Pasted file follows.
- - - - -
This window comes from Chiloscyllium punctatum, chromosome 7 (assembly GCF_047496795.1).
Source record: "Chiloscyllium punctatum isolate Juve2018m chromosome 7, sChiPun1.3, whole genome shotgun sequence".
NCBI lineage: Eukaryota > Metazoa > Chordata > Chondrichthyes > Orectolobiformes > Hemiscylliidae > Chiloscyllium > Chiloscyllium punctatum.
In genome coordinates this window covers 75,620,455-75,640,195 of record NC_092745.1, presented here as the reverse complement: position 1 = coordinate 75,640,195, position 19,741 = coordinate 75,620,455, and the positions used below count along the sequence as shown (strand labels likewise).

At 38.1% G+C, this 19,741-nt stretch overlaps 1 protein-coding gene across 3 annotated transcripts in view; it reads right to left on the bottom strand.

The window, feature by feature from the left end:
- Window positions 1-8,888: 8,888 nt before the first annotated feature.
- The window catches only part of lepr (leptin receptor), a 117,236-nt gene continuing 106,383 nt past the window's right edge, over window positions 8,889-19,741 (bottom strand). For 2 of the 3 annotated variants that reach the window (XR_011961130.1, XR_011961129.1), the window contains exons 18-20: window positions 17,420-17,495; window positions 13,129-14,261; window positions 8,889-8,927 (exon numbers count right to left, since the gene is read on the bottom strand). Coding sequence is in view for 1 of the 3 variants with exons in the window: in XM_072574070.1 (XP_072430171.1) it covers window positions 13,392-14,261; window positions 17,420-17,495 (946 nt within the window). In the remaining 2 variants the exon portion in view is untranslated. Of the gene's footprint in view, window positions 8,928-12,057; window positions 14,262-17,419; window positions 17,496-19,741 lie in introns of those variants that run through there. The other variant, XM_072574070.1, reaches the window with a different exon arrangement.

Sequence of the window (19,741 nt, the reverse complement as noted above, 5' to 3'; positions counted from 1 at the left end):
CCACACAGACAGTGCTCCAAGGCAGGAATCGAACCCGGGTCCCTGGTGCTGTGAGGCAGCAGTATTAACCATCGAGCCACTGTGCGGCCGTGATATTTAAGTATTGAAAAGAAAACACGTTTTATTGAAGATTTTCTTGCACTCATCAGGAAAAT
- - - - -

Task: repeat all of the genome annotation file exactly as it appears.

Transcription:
This window comes from Chiloscyllium punctatum, chromosome 7 (assembly GCF_047496795.1).
Source record: "Chiloscyllium punctatum isolate Juve2018m chromosome 7, sChiPun1.3, whole genome shotgun sequence".
NCBI lineage: Eukaryota > Metazoa > Chordata > Chondrichthyes > Orectolobiformes > Hemiscylliidae > Chiloscyllium > Chiloscyllium punctatum.
In genome coordinates this window covers 75,620,455-75,640,195 of record NC_092745.1, presented here as the reverse complement: position 1 = coordinate 75,640,195, position 19,741 = coordinate 75,620,455, and the positions used below count along the sequence as shown (strand labels likewise).

At 38.1% G+C, this 19,741-nt stretch overlaps 1 protein-coding gene across 3 annotated transcripts in view; it reads right to left on the bottom strand.

The window, feature by feature from the left end:
- Window positions 1-8,888: 8,888 nt before the first annotated feature.
- The window catches only part of lepr (leptin receptor), a 117,236-nt gene continuing 106,383 nt past the window's right edge, over window positions 8,889-19,741 (bottom strand). For 2 of the 3 annotated variants that reach the window (XR_011961130.1, XR_011961129.1), the window contains exons 18-20: window positions 17,420-17,495; window positions 13,129-14,261; window positions 8,889-8,927 (exon numbers count right to left, since the gene is read on the bottom strand). Coding sequence is in view for 1 of the 3 variants with exons in the window: in XM_072574070.1 (XP_072430171.1) it covers window positions 13,392-14,261; window positions 17,420-17,495 (946 nt within the window). In the remaining 2 variants the exon portion in view is untranslated. Of the gene's footprint in view, window positions 8,928-12,057; window positions 14,262-17,419; window positions 17,496-19,741 lie in introns of those variants that run through there. The other variant, XM_072574070.1, reaches the window with a different exon arrangement.

Sequence of the window (19,741 nt, the reverse complement as noted above, 5' to 3'; positions counted from 1 at the left end):
CCACACAGACAGTGCTCCAAGGCAGGAATCGAACCCGGGTCCCTGGTGCTGTGAGGCAGCAGTATTAACCATCGAGCCACTGTGCGGCCGTGATATTTAAGTATTGAAAAGAAAACACGTTTTATTGAAGATTTTCTTGCACTCATCAGGAAAAT